Banning of Belgrade Pride is a dark day for human rights in Serbia
|Publication Date||30 September 2011|
|Cite as||Amnesty International, Banning of Belgrade Pride is a dark day for human rights in Serbia, 30 September 2011, available at: http://www.refworld.org/docid/4e8a9a612.html [accessed 13 December 2013]|
|Disclaimer||This is not a UNHCR publication. UNHCR is not responsible for, nor does it necessarily endorse, its content. Any views expressed are solely those of the author or publisher and do not necessarily reflect those of UNHCR, the United Nations or its Member States.|
The Serbian authorities' decision to ban Sunday's Belgrade Pride event is a "dark day for human rights", Amnesty International said today.
The Serbian National Security Council today said the Pride march would not be held due to security threats from extremist right-wing groups, who had reportedly threatened violence and arson throughout the city if the event went ahead.
"The Serbian authorities, as they did in 2009, have bowed to pressure from right-wing groups who have failed to understand or respect the rights to freedom of expression set out in the Serbian constitution and law," said Sian Jones, Balkans Researcher at Amnesty International.
Amnesty International considers the banning of Pride to be a huge step back for human rights in Serbia, and a massive government concession to right wing nationalist groups, in particular Dveri and Obraz, who have orchestrated opposition to the Pride.
"Again the government has put pressure on the organizers to cancel the Pride march, instead of supporting them by guaranteeing their rights. Instead of rainbow flags in Serbia, it is a dark day for human rights," said Sian Jones.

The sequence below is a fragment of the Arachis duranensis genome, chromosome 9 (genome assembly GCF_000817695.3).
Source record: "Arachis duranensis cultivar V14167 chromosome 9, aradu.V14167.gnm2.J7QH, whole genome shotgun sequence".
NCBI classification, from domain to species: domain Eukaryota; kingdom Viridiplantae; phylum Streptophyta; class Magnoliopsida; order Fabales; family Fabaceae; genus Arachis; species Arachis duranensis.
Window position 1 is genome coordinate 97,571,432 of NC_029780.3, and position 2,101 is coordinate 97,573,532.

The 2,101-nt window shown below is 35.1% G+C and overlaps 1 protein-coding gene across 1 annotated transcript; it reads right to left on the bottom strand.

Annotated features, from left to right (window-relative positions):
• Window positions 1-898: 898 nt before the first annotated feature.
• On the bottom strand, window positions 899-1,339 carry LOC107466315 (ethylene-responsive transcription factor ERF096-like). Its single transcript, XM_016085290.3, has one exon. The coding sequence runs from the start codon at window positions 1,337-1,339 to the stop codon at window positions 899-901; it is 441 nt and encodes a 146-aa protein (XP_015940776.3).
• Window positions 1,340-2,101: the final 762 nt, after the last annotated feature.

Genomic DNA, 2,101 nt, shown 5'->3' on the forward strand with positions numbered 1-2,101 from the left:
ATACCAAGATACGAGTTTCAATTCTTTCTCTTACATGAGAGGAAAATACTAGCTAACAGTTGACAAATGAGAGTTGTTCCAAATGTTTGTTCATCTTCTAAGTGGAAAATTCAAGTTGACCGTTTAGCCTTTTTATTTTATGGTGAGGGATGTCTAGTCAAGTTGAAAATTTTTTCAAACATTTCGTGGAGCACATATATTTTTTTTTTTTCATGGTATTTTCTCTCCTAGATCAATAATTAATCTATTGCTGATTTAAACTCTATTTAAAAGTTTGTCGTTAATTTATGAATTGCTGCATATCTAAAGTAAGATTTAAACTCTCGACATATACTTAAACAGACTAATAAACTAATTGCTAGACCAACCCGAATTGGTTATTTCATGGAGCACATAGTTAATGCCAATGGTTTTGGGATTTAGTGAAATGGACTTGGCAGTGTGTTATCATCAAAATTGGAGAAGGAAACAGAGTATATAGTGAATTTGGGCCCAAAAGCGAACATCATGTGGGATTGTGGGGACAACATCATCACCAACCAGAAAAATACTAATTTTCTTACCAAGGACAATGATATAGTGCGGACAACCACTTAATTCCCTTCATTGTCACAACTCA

This is the fourth time that Pride has been planned in Belgrade. In 2010, police protected participants against more than 5,000 violent counter-demonstrators and damage to property was estimated at more than 1 million. In 2009, the Pride march did not take place after the authorities refused to provide security at the last moment following threats from far-right groups.
Belgrade's Mayor has refused to support the Pride, saying that the event is a risk for "property, members of gay population, the police and citizens of Belgrade".
Amnesty International considers that the prohibition of a Pride march violates the Serbian government's obligations to guarantee freedom of expression and assembly. Further, the organization fears that the prohibition of the Pride, in the context of threats from homophobic groups, gives a green light to those who seek to deny the rights of LGBT people, and undermines the right to non-discrimination.
"This is a huge step back for human rights in Serbia and a massive concession to right-wing nationalist groups, in particular Dveri and Obraz, who have orchestrated opposition to the Pride," said Sian Jones.